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PPC Back to Basics – How to Find the Right Keywords for your Business

If you’re just starting out managing a search campaign or if you’re new to our platform you may wonder where to get started. How do you move on from signing in to having a beautiful search advertising campaign at your fingertips which drives leads, sign-ups or sales? Especially for you we started the PPC Back to Basics series. Today I’d like to help you find the right keywords for your business.

What is a keyword?

Really simply put a keyword is a word your potential customer is searching on when looking for a product or service. You must bid on this word in order for any ads you connect to it, to display and you have to bid competitively (auction style!) to ensure your ads show when someone is looking for these keywords.

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What keywords help you to get the right customers through your door?

Kinds of Keywords: Head terms and tail terms

Keywords can be roughly divided in two groups:

1. Head terms- usually more generic words. Examples of a head terms are ‘wardrobe’ and ‘furniture’. These words generally create more traffic but are also more expensive as more people (including large competitors) bid on them. Searchers may be still doing research when using these terms however using these terms may ensure you are a contender later on in their decision making process.

2. Tail terms– usually more specific words. Examples of tail terms are ‘vintage painted wardrobe’ and ‘white painted furniture’. These words usually generate a bit less traffic but are also cheaper. Users are likely to know reasonably well what they are after when using specific search terms making the chance of a conversion more likely.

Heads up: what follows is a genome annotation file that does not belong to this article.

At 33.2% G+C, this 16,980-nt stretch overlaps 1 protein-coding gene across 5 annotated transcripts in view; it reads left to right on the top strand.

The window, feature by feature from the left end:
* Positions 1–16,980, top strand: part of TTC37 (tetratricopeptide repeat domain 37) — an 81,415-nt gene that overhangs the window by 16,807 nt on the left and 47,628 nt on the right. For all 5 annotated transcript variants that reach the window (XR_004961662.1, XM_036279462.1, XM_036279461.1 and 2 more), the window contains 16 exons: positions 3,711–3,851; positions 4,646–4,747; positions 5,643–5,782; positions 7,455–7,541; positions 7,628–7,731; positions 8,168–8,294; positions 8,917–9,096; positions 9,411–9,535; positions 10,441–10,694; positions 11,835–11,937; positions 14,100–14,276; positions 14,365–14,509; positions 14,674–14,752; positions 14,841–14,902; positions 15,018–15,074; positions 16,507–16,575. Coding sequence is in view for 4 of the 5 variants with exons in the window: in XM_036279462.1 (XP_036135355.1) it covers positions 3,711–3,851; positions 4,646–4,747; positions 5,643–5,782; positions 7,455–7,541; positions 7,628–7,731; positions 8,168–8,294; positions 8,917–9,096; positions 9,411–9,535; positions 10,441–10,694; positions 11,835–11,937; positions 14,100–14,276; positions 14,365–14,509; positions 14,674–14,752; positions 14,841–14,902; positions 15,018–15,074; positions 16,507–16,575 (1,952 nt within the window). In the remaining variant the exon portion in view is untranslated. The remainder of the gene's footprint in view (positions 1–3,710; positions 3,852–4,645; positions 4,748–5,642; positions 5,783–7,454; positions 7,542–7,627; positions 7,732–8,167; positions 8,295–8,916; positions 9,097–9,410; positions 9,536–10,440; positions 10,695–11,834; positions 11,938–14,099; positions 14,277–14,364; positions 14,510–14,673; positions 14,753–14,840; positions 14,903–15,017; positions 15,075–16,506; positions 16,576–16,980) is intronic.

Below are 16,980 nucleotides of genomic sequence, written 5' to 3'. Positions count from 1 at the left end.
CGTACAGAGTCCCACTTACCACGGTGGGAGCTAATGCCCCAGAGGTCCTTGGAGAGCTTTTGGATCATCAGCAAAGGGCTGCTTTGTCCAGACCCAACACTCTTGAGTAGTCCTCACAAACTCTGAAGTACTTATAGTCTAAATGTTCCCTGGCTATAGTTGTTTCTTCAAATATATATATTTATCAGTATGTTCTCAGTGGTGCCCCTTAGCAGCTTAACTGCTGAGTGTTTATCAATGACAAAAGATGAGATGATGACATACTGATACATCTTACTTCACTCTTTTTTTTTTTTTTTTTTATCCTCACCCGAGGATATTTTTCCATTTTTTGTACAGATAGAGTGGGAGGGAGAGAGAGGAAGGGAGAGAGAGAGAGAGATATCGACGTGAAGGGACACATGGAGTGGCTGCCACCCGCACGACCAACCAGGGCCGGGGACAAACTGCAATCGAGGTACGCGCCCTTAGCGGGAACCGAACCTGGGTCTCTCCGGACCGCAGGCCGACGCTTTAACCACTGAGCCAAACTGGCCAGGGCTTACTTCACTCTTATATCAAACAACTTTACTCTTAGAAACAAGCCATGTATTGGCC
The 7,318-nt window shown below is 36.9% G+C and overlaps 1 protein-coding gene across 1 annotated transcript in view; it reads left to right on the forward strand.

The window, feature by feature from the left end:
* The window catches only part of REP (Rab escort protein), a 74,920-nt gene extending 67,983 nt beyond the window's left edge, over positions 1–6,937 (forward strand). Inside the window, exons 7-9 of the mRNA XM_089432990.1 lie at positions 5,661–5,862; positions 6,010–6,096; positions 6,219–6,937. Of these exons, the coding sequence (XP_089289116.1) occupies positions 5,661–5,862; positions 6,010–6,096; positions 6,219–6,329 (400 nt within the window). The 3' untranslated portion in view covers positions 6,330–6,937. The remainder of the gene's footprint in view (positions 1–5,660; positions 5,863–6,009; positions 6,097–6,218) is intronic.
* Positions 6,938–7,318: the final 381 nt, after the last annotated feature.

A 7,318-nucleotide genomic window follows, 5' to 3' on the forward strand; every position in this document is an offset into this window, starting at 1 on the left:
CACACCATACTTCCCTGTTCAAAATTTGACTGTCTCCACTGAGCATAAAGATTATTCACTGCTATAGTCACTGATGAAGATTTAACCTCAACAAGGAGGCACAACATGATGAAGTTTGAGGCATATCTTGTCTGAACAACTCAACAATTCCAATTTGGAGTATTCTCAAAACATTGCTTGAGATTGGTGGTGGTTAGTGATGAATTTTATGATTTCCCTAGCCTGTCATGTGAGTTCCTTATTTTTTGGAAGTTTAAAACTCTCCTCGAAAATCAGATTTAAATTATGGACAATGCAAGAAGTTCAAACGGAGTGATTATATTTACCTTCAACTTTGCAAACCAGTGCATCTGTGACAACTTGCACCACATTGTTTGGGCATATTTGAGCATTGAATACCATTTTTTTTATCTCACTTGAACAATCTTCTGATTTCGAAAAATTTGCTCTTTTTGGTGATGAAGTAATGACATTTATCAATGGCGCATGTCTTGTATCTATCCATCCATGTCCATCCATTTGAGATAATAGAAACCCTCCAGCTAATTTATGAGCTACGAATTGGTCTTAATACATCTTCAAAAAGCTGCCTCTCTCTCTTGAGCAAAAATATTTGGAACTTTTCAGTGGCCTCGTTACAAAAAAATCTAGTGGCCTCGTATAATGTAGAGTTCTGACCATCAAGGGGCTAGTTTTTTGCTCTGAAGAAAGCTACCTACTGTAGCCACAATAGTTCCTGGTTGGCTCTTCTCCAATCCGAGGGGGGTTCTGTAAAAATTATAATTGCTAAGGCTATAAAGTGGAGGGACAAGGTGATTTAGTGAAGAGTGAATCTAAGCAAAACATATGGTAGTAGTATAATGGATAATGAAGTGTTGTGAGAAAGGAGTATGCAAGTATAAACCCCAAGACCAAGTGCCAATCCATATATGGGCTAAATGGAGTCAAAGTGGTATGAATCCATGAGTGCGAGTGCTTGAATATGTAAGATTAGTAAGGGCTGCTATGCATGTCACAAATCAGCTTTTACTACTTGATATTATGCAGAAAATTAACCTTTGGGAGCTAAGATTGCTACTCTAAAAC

As a small business owner look at your business and try to judge what the right mix of words is for you. Someone may be only selling vintage furniture – would that person want to bid on expensive head terms which include searchers looking for a brand new wardrobe in the hope they’ll fall in love with your vintage pieces or does it make more sense to stick with words related to your niche in the market – targeting searchers already keen to find a pre-loved piece of furniture?

On the other hand if you sell cars in your local area it may be worth it to bid on a few car head terms and target your ads to a certain area to save costs and achieve a higher return on investment. You would not want to miss out to make your business known to suitable new prospects that just start to look around.

Finally there are also brand terms. Some benefits of bidding on your own brand are that you are certain to show your ad to searchers when they look for you and you can make sure any attractive offers are shown to them in your ad copy. Rules around on what brand other terms than your own you are allowed to bid on vary by country so check your local editorial guidelines to get bidding on brand terms right.

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Vintage painted wardrobes - capturing niche keywords can be a profitable strategy for small business owners

Six smart ways to find keywords

There is more than one way to find good keywords: